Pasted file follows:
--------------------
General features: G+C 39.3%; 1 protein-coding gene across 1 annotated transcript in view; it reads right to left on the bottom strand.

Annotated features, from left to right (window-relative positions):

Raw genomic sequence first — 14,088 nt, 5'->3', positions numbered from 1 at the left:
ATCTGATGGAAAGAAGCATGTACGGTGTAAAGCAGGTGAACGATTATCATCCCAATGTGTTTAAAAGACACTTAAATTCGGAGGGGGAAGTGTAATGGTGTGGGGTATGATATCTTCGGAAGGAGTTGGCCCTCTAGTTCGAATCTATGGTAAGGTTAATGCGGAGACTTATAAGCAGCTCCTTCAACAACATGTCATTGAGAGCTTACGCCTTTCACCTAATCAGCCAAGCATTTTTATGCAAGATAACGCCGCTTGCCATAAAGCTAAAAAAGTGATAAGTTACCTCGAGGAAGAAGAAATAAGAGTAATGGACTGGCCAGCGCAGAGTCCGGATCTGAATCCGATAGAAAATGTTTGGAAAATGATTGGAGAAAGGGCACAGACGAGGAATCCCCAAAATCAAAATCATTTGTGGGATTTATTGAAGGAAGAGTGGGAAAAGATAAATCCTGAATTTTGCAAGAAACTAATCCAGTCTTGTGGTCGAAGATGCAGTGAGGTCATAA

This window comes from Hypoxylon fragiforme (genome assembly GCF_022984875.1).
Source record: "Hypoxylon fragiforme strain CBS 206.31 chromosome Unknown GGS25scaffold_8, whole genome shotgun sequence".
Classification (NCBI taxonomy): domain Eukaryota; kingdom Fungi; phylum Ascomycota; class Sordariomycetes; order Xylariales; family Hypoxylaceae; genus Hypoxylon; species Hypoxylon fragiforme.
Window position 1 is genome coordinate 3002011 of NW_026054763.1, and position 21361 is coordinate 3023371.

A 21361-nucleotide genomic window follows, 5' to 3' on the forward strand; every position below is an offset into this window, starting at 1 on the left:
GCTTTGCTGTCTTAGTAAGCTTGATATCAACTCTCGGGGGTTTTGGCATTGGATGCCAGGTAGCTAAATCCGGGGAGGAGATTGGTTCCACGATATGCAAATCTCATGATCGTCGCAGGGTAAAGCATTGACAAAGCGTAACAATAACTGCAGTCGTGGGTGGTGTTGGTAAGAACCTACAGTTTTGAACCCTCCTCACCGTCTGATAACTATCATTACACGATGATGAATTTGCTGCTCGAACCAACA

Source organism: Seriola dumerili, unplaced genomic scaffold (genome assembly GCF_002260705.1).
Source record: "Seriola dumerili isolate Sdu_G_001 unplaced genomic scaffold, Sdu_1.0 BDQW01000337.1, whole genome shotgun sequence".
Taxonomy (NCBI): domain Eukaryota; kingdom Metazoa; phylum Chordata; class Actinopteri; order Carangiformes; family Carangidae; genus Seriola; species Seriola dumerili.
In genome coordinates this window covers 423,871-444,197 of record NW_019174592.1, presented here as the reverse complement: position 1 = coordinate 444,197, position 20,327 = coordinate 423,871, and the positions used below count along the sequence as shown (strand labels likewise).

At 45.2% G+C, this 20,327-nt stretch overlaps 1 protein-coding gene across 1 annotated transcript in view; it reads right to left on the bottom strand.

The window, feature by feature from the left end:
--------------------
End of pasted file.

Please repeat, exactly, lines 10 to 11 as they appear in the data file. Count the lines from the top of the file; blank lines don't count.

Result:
GCTTTGCTGTCTTAGTAAGCTTGATATCAACTCTCGGGGGTTTTGGCATTGGATGCCAGGTAGCTAAATCCGGGGAGGAGATTGGTTCCACGATATGCAAATCTCATGATCGTCGCAGGGTAAAGCATTGACAAAGCGTAACAATAACTGCAGTCGTGGGTGGTGTTGGTAAGAACCTACAGTTTTGAACCCTCCTCACCGTCTGATAACTATCATTACACGATGATGAATTTGCTGCTCGAACCAACA

Source organism: Seriola dumerili, unplaced genomic scaffold (genome assembly GCF_002260705.1).